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#45 Running with the Pack Edited by Ekatrina Sedia

To be honest, I don't always get along very well with paranormal short story anthologies. Oftentimes, I pick them up due to an interest in a few of the contributing authors, but find the collection on a whole to be very uneven. This was not the case at all with Ekatrina Sedia's latest anthology, Running with the Pack, which focuses on werewolves. I picked it up due to interest in the stories by Carrie Vaughn, Marie Brennan, and Maria Snyder. What I got was a treasure trove of fantastically written stories that draw their inspiration not just from the paranormal genre, but from humor, science fiction, and horror among other genres. All stories focus on the stories of werewolves, regular humans encountering werewolves, or a human becoming a werewolf. The narrators range from children to the very old, and I was happy to see we even got a few gay and lesbian protagonists as well. For a short review of each story, please check under the cut.

Wild Ride by Carrie Vaughn. This story seems like a nice gift to fans of the Kitty Norville Series. It gives us background information on the character of TJ, showing how he became a werewolf. I like the parallel it draws between being in the closet in regards to being gay, and keeping your werewolf identity a secret. Reading this made me very excited for the upcoming Kitty book, Kitty Goes to War. Four and a half out of five stars.

Side Effects May Include by Steve Duffy. A man travels to China on business, and fractures a wisdom tooth very shortly after the start of his trip. After a few days of immense pain, he finds himself begging for a secret “miracle cure.” Unfortunately. this cure has a few side effects that he wasn't planning on. “Side Effects May Include” was at times slow moving, but I found that I enjoyed this quirky story and really appreciated the twist at the end. Four Stars.

Comparison of Efficacy Rates for Seven Antipathetics as Employed Against Lycanthropes by Marie Brennan. Marie Brennan's contribution really stands out from the rest of the anthology due to the fact that it's written in the form of a scholarly article. Inspired by Mike Briggs (urban fantasy author Patricia Brigg's husband), experiment with casting silver bullets, it follows the work of a researcher attempting to find the best way to kill werewolves. I couldn't help but laugh at some of the humorous developments, and really enjoyed how well Brennan inserts a story into the unconventional format of a research paper. Five stars.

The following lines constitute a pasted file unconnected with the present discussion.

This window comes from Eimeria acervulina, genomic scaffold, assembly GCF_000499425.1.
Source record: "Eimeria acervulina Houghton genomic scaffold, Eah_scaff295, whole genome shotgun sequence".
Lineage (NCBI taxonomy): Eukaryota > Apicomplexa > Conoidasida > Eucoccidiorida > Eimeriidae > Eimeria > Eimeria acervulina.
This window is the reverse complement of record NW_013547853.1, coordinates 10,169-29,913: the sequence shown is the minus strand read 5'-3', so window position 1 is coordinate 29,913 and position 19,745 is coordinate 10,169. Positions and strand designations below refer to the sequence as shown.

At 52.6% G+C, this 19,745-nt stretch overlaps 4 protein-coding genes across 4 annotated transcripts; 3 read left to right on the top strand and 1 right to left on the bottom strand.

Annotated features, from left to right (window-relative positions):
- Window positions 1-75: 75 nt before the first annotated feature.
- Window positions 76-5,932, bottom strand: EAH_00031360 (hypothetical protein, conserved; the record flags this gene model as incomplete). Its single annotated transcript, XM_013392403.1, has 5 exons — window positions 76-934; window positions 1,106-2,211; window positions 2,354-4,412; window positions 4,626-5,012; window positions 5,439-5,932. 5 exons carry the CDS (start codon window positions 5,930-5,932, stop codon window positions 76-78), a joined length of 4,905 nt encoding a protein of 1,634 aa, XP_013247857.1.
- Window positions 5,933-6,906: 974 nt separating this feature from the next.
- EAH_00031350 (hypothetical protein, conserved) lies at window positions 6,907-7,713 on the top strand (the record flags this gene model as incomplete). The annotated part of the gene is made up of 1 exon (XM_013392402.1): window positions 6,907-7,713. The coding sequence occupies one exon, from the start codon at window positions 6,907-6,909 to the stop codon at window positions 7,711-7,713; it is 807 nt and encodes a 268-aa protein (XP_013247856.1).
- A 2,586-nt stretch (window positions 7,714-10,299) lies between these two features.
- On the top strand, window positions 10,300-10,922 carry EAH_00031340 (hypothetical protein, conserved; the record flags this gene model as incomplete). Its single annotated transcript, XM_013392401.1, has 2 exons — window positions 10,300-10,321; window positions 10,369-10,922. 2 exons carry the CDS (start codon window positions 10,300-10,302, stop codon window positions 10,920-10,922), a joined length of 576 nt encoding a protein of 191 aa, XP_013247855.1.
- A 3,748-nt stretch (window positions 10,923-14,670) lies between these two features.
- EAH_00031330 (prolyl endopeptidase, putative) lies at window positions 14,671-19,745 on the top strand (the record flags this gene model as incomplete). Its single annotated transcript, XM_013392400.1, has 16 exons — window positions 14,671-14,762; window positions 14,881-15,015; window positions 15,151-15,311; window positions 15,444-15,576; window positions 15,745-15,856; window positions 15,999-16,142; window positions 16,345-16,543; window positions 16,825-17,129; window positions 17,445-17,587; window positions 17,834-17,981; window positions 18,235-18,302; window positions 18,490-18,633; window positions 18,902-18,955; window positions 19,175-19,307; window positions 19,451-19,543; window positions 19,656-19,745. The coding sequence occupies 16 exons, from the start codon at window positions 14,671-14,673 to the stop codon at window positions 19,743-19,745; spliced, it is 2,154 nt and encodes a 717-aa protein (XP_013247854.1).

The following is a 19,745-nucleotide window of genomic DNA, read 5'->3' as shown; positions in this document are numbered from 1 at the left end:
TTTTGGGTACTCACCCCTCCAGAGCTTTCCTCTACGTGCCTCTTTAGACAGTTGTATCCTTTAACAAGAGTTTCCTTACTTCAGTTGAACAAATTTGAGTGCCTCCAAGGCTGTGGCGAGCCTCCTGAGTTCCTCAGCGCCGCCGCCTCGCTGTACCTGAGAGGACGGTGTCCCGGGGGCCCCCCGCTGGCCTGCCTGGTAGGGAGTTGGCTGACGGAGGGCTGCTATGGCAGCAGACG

The Beautiful Gelreesh by Jeffrey Ford. I believe this is my second time encountering Jeffrey Ford. Once again, I found myself enjoying his contribution quite a bit. His story is about a mysterious creature called the Gelreesh that kindly and compassionately talks people into suicide. The writing here is quite lovely and the end left me really curious. Four and a half stars.

Skin in the Game by Samantha Henderson. Sandy is excited when she's invited to play bunco with a group of coworkers. When she gets too greedy with her cheating, there's no way she could predict the deadly outcome. While reading, “Skin in the Game,” it doesn't take too long for the reader to suspect what the ending is going to be. Still, it's a lot of fun getting there. Perhaps it's a cruel thing for me to say, but I didn't end up feeling all that bad for Sandy. Four and a half stars.

Blended by C.E. Murphy. I was quite nervous about reading “Blended,” after having a very negative experience with one of Murphy's novels, Urban Shaman. Little did I know, “Blended” would become one of my favorite stories of the collection. It tells the story of a young werewolf on a mission of revenge. Although it's never quite clear if this story takes place in the past, or an fantasy setting designed to look like the past, I enjoyed the change of setting and found myself really sympathizing with the main character. I also enjoyed the romantic elements. Five Stars